Tanenbaum was wrong in the Tanenbaum-Torvalds debate
One of the reactions to the Stackoverflow question that asked why Tanenbaum was wrong in his predictions for the future in the Tanenbaum/Torvalds debate was for people to say that Tanenbaum was right or mostly right (although not as fast as expected). This is incorrect.
The question quotes three Tanenbaum predictions:
- Microkernels are the future
- x86 will die out and RISC architectures will dominate the market
- (5 years from then) everyone will be running a free GNU OS
The usual defense of the first prediction is to point to the growing use of virtualization hypervisors and claim that this counts. It doesn't; hypervisors are not microkernels. Neither are kernels with loadable device drivers and other sorts of modularity; well structured kernels are not anywhere near the same thing as microkernels. When Tanenbaum was talking about microkernels here, he really meant microkernels.
I've seen two defenses of the second prediction. The first is to point to the growth of ARM-based devices, and the second is to note that the microcode and internal execution units of x86 chips are increasing RISCy; the x86 instruction set is sort of a CISC frontend to a RISC. To mount either defense either misses or deliberately ignores the historical context of Tanenbaum's prediction (and ignores the first part of it). At the time he made it, Tanenbaum was clearly predicting the replacement of x86 chips and the ugly x86 architecture in general purpose computers by RISC chips. He was not making a wide-ranging prediction about a future world with lots of smart devices (many of them RISC-based), and he was not predicting the future of the inner bits of the x86 implementation. He was predicting that your desktop computer, your laptop, and your servers would all use some RISC chipset and not run x86 code. This has clearly not come to pass and doesn't seem likely to come to pass any time soon.
Anyone who wants to argue that the growing number of Android devices is starting to validate Tanenbaum's third prediction is similarly misreading it. In the time and place Tanenbaum made the prediction, he did not mean 'in non-computer smart devices', he meant on your computers (desktop, server, etc). Even if we allow Linux to meet his criteria (which is unlikely to be what he meant at the time, since he was arguing against Torvalds), this is a clear failure.
(I'm ignoring the time limit given in the third prediction for fuzzy reasons. If you don't, the prediction clearly and unarguably failed.)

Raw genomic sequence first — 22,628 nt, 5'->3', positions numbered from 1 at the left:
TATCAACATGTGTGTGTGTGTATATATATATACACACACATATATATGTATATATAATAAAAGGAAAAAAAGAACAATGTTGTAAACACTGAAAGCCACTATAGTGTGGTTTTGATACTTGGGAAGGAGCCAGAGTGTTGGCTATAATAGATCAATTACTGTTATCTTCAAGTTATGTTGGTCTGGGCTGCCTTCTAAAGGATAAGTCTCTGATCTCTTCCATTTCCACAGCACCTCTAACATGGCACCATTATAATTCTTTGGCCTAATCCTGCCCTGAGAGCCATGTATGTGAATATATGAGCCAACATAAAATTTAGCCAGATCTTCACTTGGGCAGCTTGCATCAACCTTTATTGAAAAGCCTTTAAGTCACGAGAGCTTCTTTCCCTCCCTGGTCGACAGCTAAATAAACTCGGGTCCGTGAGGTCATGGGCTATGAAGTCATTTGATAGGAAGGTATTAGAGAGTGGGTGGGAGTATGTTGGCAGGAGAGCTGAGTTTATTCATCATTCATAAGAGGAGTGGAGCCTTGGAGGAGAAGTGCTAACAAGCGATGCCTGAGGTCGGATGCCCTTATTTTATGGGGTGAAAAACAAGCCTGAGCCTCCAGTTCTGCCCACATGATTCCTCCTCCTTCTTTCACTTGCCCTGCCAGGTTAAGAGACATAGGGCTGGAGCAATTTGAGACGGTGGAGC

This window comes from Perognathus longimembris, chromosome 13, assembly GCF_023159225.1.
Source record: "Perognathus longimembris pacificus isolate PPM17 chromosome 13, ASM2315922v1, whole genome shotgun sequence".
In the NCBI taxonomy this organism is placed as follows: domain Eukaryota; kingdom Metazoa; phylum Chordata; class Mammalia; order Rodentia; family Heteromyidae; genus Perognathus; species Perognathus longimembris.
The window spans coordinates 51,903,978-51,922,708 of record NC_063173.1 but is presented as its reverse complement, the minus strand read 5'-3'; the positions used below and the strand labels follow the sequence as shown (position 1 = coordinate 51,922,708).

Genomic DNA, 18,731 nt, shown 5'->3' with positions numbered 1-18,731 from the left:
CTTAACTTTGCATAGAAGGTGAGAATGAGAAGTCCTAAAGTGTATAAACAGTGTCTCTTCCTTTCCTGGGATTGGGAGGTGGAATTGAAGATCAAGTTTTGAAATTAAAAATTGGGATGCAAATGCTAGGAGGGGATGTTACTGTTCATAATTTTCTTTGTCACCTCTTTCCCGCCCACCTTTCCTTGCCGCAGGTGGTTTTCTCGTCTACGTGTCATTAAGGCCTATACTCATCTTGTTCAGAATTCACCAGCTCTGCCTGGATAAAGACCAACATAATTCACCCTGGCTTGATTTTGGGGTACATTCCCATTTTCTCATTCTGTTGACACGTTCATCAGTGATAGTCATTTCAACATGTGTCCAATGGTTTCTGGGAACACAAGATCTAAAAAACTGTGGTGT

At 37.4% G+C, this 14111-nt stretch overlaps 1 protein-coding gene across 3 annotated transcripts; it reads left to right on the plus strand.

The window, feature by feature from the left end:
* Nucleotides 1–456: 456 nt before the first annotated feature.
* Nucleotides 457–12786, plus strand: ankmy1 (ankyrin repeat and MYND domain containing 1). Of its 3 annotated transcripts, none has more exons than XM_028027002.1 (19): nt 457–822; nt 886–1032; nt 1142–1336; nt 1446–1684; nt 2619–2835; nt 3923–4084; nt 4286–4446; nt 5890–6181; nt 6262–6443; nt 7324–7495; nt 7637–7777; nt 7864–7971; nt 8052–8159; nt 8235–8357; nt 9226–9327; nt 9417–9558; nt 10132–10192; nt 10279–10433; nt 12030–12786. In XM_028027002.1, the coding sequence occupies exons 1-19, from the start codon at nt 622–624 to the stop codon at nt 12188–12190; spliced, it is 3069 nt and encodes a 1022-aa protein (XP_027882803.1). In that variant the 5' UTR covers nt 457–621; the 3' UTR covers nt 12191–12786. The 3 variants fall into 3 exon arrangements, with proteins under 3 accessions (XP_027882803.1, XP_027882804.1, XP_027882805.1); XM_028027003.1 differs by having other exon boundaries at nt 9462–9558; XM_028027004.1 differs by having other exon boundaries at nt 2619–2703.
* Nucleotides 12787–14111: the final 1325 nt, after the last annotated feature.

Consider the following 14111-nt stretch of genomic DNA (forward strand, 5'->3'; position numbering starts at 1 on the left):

PS: I don't think that we should be harsh on Tanenbaum for getting these predictions wrong. Among other reasons, remember the context of the entire thing; Tanenbaum was having a casual argument on Usenet, not conducting a carefully thought out academic debate. Only through an odd series of happenstances has this episode been exhumed years later to be scrutinized minutely.
Hypervisors are not microkernels
As a result of a Stackoverflow question on the Tanenbaum/Torvalds debate I got to see a certain number of people claim that (virtualization) hypervisors are more or less microkernels, certainly enough so to make one of Tanenbaum's predictions (ultimately) correct. This is wrong. It's true that hypervisors and microkernels can both sit 'underneath' normal monolithic kernels as a low-level layer, and both can potentially be 'small' for some vague definition of small. But those are about the only solid points of similarity, and once you look at their purposes and how they are supposed to be used they become very different.
Microkernels are intended to create a minimal set of low-level operations that would be used to build an operating system. While it's popular to slap a monolithic kernel on top of your microkernel, this is not how microkernel based OSes are supposed to be; a real microkernel OS should have lots of separate pieces that used the microkernel services to work with each other. Using a microkernel as not much more than an overgrown MMU and task switching abstraction layer for someone's monolithic kernel is a cheap hack driven by the needs of academic research, not how they are supposed to be.
(There have been a few real microkernel OSes, such as QNX; Tanenbaum's Minix is or was one as well.)
By contrast, hypervisors virtualize and emulate hardware at various levels of abstraction. This involves providing some of the same things that microkernels do (eg memory isolation, scheduling), but people interact with hypervisors in very different ways than they interact with microkernels. Even with 'cooperative' hypervisors, where the guest OSes must be guest-aware and make explicit calls to the hypervisor, the guests are far more independent, self-contained, and isolated than they would be in a microkernel. With typical 'hardware emulating' hypervisors this is even more extremely so because much or all of the interaction with the hypervisor is indirect, done by manipulating emulated hardware and then having the hypervisor reverse engineer your manipulations. As a consequence, something like guest to guest communication delays are likely to be several orders of magnitude worse than IPC between processes in a microkernel.
Or in short: writing a microkernel style OS on top of a hypervisor is pretty clearly an absurd notion. This shows that hypervisors are not a species of microkernel.
(I'm sure this is plenty obvious to most people as it is, but I feel like writing it down here in order to be explicit.)